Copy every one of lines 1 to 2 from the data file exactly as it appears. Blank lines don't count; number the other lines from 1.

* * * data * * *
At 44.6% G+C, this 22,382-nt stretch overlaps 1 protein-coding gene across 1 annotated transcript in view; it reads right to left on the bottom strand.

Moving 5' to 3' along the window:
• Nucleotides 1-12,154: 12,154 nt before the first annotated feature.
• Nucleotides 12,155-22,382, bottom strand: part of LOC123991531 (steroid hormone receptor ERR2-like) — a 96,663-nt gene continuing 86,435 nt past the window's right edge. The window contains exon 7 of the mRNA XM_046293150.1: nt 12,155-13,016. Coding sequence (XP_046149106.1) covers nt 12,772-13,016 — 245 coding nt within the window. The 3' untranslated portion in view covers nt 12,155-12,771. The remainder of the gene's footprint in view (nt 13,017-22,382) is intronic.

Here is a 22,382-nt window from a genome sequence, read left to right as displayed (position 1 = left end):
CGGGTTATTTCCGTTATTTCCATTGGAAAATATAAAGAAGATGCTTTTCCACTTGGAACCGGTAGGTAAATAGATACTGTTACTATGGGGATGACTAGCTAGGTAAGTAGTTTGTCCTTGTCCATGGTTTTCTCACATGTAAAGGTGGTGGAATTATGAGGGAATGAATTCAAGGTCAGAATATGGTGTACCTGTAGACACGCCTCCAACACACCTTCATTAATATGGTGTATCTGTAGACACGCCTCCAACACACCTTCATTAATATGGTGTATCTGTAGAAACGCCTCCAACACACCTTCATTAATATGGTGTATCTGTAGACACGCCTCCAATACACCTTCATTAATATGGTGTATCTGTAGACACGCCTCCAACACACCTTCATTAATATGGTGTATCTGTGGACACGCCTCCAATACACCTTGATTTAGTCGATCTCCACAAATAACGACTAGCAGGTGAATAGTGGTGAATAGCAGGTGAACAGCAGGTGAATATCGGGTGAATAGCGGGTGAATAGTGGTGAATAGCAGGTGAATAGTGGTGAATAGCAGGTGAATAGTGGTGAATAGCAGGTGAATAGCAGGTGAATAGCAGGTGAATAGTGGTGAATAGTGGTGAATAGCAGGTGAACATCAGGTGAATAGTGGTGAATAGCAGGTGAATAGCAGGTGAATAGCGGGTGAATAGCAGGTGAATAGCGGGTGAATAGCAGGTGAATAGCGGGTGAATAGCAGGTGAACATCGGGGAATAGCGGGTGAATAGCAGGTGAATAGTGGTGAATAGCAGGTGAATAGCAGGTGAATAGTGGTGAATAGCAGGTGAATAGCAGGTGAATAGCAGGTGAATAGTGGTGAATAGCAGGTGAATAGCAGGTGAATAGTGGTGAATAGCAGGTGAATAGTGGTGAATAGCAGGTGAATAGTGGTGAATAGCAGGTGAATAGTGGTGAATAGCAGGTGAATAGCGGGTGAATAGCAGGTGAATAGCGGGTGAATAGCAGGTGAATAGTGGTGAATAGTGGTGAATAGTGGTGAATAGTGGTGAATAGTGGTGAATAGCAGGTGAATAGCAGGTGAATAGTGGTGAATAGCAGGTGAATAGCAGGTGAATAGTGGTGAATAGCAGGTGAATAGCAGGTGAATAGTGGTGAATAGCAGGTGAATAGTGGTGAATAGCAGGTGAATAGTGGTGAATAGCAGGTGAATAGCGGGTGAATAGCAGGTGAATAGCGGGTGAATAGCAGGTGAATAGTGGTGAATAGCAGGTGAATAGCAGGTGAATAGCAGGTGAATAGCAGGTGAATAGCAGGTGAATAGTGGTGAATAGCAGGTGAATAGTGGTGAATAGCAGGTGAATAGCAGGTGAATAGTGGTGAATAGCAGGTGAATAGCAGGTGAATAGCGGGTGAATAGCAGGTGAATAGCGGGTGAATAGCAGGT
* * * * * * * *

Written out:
At 44.6% G+C, this 22,382-nt stretch overlaps 1 protein-coding gene across 1 annotated transcript in view; it reads right to left on the bottom strand.

Moving 5' to 3' along the window: